Over the next week, I will be posting a three-part essay on the death of God, my experience of it, and my search for meaning through it. I invite you to walk with me and dialogue with me. Part one, the Foolish Death of God, can be found here.
In the 1960s, the notion of the death of God was popularized by Thomas J.J. Altizer, who suggested that on the cross, God died and, through this death, became immanent, breaking the barrier between the sacred and the profane. For Altizer, this death was an historical event that happened “in our time, in our history, in our existence.”
What he put forward was a totalizing theory that meant that the transcendent God died forever and at a clear point in history, the cross. It was the death of God as “Other.” While there is much I love about Altizer’s work and much with which I identify, I’m not sure I can agree with his assertions completely, for the God I have experienced was a very real, very alive kind of God, very much my Beloved, very much transcendent as well as immanent. Altizer’s theory also seems a clever dodge to affirm the death of God without having to face the full force of God’s death as a person of faith.
And, I suppose, this is the point I’m making. That the death of God, for persons of faith, is ultimately and excruciatingly a personal event, just like any death of a beloved; no amount of theological explanation can change that experience into something redemptive. It is transformational, to be sure, for the death of God becomes a watershed marker in the life of a Christian, a point from which the spiritual life can never again be the same. But something good?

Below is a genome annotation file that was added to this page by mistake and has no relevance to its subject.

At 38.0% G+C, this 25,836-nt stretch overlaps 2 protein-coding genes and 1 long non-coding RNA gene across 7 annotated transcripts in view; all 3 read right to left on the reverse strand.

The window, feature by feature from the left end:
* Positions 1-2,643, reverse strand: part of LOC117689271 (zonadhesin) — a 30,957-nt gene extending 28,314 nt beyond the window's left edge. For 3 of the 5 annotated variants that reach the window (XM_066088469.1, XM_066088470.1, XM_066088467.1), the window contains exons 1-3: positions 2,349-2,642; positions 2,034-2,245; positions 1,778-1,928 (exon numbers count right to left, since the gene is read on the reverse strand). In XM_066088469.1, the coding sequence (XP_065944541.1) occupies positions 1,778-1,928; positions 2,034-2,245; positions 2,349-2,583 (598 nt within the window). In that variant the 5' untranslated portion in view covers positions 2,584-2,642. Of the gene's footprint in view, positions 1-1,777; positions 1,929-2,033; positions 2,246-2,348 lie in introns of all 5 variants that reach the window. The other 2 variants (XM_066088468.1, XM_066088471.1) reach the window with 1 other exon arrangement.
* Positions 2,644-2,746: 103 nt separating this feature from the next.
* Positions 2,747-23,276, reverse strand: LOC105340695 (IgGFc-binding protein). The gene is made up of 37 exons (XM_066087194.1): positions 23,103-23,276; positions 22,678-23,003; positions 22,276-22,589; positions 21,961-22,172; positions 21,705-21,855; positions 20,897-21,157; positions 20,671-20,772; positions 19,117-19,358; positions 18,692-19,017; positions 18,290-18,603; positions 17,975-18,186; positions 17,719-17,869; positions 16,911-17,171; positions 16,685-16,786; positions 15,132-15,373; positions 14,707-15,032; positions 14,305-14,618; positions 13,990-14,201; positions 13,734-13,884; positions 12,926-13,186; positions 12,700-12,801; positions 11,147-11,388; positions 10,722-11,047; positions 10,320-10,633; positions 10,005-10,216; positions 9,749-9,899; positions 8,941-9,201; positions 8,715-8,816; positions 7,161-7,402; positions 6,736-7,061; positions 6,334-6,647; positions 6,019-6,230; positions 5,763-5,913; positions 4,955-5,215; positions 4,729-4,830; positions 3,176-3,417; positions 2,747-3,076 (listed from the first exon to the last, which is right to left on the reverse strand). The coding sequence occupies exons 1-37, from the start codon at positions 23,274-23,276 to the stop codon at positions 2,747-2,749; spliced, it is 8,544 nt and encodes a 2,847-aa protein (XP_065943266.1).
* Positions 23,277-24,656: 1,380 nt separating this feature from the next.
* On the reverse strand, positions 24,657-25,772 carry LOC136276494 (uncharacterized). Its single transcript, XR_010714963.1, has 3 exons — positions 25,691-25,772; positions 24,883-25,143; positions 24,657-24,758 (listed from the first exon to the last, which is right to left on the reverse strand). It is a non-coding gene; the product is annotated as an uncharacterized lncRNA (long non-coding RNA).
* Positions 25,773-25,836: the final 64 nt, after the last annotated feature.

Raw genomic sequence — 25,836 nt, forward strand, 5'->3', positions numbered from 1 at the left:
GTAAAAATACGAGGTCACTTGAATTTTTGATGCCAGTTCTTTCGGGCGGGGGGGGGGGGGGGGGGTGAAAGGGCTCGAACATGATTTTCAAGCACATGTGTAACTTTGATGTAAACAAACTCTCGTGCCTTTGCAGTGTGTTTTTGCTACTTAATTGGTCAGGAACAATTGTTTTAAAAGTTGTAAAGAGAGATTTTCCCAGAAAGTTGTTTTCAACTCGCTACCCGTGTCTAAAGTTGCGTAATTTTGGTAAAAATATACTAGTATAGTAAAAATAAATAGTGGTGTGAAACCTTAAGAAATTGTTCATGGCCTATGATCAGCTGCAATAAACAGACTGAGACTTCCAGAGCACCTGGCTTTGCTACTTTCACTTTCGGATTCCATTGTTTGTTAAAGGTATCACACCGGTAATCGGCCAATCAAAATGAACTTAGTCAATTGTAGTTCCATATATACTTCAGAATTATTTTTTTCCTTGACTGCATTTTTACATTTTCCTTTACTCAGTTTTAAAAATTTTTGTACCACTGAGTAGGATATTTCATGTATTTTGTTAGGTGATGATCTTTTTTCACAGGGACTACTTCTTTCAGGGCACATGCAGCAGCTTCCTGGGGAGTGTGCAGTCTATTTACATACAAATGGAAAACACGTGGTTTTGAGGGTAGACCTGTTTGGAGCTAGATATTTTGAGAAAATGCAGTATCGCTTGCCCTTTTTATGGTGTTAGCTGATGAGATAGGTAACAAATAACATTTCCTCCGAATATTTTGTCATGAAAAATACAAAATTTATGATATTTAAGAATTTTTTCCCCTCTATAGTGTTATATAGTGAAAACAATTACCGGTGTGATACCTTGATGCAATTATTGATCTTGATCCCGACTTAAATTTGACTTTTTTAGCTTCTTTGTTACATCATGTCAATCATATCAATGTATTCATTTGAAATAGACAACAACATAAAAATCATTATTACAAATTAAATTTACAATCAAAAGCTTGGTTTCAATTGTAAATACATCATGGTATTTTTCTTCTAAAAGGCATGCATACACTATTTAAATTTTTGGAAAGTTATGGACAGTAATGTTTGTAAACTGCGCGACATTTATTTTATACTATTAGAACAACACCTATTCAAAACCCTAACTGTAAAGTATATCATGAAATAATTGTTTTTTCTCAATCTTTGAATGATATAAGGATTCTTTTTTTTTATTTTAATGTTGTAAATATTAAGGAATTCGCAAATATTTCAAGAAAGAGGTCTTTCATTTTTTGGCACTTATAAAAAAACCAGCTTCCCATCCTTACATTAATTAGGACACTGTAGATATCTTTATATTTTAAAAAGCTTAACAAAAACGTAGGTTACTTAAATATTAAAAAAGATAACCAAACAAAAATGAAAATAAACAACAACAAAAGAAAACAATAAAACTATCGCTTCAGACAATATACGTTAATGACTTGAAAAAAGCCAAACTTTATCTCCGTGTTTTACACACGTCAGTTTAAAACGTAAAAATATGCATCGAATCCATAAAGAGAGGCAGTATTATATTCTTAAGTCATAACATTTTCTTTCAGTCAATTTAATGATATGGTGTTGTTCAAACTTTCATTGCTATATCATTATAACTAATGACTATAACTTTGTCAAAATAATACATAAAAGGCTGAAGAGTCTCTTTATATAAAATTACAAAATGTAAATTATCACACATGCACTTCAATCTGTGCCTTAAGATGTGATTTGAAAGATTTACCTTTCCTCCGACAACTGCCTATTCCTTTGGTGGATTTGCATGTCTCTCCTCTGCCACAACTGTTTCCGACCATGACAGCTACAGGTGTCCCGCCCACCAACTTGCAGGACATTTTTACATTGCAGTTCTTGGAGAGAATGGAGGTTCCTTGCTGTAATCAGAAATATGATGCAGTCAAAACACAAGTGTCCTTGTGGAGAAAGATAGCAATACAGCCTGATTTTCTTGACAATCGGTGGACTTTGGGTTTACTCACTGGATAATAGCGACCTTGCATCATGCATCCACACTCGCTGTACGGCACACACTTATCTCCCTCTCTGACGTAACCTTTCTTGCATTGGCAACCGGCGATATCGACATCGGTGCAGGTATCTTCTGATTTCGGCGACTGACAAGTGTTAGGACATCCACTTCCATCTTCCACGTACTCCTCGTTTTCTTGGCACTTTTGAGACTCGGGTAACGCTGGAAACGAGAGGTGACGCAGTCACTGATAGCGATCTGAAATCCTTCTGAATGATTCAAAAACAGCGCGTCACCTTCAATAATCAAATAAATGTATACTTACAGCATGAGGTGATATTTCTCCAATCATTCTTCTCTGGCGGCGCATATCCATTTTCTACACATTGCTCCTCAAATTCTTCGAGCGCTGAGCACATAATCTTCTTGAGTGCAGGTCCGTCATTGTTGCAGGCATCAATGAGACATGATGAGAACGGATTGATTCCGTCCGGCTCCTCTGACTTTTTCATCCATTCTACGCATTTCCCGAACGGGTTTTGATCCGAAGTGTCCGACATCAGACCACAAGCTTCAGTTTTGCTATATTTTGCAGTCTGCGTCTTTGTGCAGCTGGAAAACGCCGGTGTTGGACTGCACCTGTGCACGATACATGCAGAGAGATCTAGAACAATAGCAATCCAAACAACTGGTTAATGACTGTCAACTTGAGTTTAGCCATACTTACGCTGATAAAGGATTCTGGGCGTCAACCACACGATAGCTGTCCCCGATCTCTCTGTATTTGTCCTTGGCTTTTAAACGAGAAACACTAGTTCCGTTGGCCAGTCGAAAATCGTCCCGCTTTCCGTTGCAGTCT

When I experienced the death of God, though I didn’t have the words for to understand it at the time, I began to travel through the stages of grief, sweeping into and out of the stages for weeks, months, even years. And I still do grieve at times, though the urgency of the emotion is blunted now. At the time, however, what I believed I was grieving and suffering through was my own loss of faith, my own failure as a Christian. I thought that the death of God was somehow my fault, my undoing that expelled me from the ranks of acceptable Christians. No small wonder, I kept much of this buried deeply within. I blamed myself for a death that was out of my control, unconsciously channeling Nietzsche who said that God was dead and we were his murderers.
Sometimes, though, death is simply death, and no one is to blame.
I wish someone had told me then what I know now: that what I was experiencing — the death of God — was profoundly spiritual and profoundly Christian.
If only someone had told me that this too was part of what it meant to be a Christian.
Our faith tradition affirms the death of God, in both its narrative, its saints’ and holy persons’ lives, in its liturgical calendar. I think of the Jesus’ own cry of God-forsakenness on the cross. I remember the full tomb of Holy Saturday, and the men who carried the body of God’s Incarnation to the grave. I think of myriad saints and theologians for whom the death of God permanently marked their souls, and transformed them into something more beautiful and heartbreaking than we could conceive. St. John of the Cross and his dark night of the soul; Mother Teresa who, for almost the entirety of her remarkable work in Calcutta, wrestled privately with the death of God, the loss of God’s voice, her faith, spirit; St. Vincent de Paul’s (whitewashed) struggles with doubt and unbelief.
In my own tradition, Barbara Brown Taylor has written powerfully and pastorally about the Absence of God in her book Gospel Medicine. She casts the Ascension in such a light, writing that it was the moment in which the Lord for whom the disciples had given everything, at last and forever, left them behind. And, this is a feast we celebrate as holy in our liturgical calendars, this holy feast of Absence.